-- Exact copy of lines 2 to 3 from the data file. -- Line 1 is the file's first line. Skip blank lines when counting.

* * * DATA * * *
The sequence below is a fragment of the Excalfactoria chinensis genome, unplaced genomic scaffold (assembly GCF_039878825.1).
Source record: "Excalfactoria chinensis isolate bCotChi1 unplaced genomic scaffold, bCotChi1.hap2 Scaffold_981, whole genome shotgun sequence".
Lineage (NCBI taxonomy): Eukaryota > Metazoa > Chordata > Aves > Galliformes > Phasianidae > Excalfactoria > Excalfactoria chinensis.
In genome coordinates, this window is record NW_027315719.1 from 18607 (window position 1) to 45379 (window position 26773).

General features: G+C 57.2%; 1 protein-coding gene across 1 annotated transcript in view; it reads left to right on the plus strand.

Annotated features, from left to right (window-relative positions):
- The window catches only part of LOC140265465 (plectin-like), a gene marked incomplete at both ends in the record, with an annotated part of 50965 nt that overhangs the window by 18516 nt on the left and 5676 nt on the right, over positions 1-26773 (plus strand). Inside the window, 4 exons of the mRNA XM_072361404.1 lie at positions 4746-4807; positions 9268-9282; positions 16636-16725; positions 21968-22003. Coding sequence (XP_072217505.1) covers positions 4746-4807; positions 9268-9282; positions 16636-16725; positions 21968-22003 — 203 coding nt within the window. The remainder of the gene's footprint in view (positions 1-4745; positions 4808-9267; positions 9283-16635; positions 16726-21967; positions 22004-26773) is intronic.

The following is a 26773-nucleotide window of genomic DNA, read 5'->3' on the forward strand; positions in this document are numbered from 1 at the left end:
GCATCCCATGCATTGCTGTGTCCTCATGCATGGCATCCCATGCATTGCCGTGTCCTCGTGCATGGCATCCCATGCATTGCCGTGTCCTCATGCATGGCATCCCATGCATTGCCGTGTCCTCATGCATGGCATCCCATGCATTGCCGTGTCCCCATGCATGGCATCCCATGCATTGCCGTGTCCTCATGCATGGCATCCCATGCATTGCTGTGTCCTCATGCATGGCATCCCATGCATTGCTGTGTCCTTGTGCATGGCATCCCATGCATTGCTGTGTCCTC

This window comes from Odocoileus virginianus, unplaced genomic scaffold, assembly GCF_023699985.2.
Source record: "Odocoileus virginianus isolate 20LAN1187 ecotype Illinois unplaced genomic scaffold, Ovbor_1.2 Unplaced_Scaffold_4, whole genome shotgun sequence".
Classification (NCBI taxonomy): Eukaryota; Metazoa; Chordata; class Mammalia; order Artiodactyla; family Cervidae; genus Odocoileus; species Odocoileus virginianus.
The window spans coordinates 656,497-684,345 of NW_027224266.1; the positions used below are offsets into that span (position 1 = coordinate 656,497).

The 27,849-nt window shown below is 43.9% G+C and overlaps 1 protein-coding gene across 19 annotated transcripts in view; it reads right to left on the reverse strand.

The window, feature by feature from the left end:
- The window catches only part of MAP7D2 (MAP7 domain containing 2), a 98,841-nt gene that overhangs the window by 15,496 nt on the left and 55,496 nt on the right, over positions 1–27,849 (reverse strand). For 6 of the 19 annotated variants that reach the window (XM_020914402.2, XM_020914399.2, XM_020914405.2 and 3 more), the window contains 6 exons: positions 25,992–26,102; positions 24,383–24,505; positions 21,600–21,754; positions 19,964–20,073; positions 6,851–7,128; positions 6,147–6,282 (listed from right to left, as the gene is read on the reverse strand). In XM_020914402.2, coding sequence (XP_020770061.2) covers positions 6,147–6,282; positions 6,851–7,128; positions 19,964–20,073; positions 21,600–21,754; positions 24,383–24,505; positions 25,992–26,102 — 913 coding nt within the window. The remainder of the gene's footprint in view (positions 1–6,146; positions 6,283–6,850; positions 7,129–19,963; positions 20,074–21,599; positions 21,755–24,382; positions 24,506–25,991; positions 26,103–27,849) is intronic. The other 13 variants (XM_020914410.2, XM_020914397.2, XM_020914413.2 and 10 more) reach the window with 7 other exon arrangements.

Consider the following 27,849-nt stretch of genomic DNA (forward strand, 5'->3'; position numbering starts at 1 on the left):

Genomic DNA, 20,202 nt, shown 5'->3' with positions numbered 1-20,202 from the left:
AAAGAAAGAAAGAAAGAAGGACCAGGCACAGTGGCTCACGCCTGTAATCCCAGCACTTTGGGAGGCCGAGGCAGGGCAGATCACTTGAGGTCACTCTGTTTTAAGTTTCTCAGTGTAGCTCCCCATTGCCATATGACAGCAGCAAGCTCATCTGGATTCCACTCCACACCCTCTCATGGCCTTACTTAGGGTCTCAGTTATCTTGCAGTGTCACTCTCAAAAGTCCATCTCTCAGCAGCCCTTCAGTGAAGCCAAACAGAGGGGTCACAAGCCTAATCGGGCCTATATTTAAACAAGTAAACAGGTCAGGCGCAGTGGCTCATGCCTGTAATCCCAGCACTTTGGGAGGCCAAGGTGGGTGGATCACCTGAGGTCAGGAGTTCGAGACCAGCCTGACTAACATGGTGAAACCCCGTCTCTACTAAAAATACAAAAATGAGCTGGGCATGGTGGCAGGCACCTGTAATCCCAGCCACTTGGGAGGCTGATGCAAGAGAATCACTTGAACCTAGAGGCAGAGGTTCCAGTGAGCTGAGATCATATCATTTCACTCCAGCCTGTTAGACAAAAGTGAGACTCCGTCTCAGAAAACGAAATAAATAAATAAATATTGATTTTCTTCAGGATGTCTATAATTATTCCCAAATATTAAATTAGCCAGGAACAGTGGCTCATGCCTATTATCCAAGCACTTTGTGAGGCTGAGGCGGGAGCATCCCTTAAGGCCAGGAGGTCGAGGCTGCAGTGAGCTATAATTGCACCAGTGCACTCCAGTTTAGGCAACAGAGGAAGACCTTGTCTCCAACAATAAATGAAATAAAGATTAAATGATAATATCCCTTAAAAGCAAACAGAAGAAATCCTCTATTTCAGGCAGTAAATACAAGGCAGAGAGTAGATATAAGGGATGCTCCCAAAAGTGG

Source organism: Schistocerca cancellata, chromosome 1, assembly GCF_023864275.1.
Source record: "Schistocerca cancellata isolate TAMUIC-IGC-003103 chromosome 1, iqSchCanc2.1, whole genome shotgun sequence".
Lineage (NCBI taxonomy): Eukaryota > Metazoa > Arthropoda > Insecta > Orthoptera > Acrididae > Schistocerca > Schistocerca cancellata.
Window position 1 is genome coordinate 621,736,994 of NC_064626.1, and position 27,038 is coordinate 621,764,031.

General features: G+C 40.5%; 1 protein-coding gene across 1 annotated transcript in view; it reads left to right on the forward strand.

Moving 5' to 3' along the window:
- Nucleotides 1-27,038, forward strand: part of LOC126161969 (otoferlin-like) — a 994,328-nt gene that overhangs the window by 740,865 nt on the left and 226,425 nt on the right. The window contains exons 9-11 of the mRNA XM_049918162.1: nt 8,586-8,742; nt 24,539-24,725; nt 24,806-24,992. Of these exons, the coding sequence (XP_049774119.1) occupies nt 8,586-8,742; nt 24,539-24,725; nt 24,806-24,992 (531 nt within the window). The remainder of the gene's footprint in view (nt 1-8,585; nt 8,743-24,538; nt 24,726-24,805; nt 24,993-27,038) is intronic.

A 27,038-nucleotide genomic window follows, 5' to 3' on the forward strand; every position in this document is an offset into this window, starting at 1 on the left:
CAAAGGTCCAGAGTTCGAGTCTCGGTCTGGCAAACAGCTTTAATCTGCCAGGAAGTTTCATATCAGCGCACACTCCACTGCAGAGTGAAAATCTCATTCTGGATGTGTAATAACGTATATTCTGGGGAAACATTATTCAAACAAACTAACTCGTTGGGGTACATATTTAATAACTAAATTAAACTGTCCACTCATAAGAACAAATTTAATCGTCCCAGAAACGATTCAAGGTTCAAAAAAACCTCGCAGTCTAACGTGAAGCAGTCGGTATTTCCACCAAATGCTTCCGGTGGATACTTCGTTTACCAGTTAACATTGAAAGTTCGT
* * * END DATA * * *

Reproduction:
Source record: "Excalfactoria chinensis isolate bCotChi1 unplaced genomic scaffold, bCotChi1.hap2 Scaffold_981, whole genome shotgun sequence".
Lineage (NCBI taxonomy): Eukaryota > Metazoa > Chordata > Aves > Galliformes > Phasianidae > Excalfactoria > Excalfactoria chinensis.